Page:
In a previous post, I talked about defining the value of your information assets in terms of revenue—how the business makes its money. Well, the opposite is also equally important: the negative costs of mismanaged and ineffective data. The Data Warehousing Institute (TDWI) estimates that “companies risk losing $10 million a year from poor-quality data,” while Gartner puts this number slightly higher at $14.2 million annually.

In a recent TDWI survey, they report the top barriers to managing Big Data are:
  • Inadequate staffing/skills
  • Lack of governance/stewardship
  • Lack of business sponsorship
  • Data integration complexity
  • Data ownership and other politics
The problem is that we haven’t even begun to identify what data sets are of value to which lines of business—for incoming data and existing data—to drive decision-making. We know this analysis and cleansing of data is a shifting target when we look at the needs of the different lines of business, creating complexity and high costs.

The promise of Big Data floated the possibility of achieving a 360-degree view of the customer, including all past, present and even future interactions, all powered by rich, context-driven data sets. The ability to identify patterns and gain insights from information powers intuitive decision-making that allows us to act quickly and accurately while ensuring customer satisfaction.

However, the expanding digital footprint of data (mobile, social media, audio files, videos, etc.) presents complex challenges in managing its exponential growth while exposing real risk to the organization’s brand. Today, any misalignment in a brand’s promise or values and how the customer perceives the brand in any interaction can have swift consequences. There is real risk when it comes to corporate reputation, and according to Forrester Research, these reputation factors heighten every other risk to an organization as well.

In this changing corporate landscape, many, including risk professionals, are not prepared for an increasing focus on these customer-centric dynamics. Forrester Analyst Nick Hayes reports that risk professionals “remain focused on financial controls, change management and information technology (IT) compliance issues instead of adjusting their priorities to mitigate the customer-facing risks.” Instead, he advises, “Implement risk management processes across your customer-facing systems and functions. In the same way that governance, risk and compliance (GRC) efforts help support technology, finance or supply chain objectives, risk pros should apply them to functions that drive revenue and growth.”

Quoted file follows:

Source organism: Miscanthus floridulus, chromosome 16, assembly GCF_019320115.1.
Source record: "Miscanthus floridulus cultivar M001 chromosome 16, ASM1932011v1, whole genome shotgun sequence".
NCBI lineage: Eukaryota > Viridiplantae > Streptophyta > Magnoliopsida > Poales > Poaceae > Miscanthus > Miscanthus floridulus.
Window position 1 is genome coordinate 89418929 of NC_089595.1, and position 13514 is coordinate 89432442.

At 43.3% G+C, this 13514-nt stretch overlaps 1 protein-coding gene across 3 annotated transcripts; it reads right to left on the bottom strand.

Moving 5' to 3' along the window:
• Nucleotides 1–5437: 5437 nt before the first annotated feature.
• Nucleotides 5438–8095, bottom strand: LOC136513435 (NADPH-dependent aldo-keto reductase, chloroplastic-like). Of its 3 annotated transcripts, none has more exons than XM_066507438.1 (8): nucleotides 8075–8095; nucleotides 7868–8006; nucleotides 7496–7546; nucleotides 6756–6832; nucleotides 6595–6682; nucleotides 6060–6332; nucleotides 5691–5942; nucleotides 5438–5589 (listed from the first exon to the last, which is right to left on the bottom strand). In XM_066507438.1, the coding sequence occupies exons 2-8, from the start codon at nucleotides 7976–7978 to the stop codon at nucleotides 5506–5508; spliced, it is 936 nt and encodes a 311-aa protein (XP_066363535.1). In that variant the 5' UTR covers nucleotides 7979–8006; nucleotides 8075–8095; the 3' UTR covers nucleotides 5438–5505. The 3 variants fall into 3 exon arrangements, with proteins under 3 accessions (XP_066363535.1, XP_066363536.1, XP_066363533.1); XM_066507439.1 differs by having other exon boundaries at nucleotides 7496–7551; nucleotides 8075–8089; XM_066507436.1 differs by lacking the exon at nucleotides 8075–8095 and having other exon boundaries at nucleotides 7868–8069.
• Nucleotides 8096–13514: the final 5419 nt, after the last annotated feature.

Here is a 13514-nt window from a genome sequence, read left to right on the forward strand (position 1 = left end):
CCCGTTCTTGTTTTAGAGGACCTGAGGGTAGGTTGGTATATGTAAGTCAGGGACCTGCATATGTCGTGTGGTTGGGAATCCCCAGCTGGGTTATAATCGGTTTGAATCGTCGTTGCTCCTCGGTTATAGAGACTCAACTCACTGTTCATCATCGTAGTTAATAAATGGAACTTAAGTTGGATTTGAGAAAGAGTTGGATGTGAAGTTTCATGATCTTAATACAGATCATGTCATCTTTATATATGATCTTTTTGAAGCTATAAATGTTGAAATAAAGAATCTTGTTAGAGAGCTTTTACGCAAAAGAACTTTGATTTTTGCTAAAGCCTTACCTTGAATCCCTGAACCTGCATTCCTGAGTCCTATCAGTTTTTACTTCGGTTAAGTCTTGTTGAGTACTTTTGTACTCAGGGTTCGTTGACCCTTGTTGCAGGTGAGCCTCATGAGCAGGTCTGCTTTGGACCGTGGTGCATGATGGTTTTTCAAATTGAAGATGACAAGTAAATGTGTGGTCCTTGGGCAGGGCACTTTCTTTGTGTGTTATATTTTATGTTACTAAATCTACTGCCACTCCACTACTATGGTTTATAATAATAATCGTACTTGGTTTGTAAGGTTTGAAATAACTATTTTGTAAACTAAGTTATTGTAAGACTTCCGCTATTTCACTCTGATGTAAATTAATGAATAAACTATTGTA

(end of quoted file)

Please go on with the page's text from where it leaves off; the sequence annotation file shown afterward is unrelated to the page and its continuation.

Many, including Forrester, believe that the modern stakeholder must evolve beyond their own domain and become business leaders in order to support organizational goals and gain competitive advantage. The strongest narrative of this school of thought is the call for the chief information officer (CIO) to be less focused on technology and more concerned about the brand. Now, this is a polarizing subject and one that is at the center of heated debate. In a recent conversation with Matt Mullen, senior analyst of social business at 451 Research, he believes that the role of the CIO is to “manage the organizational data to ensure security and governance and to understand which lines of business heads need what data, how they want to receive it and manage that provision. They need to be able to react to changing demands from these lines of business, but, ultimately, the use of data in understanding the brand is owned by the chief marketing officer (CMO).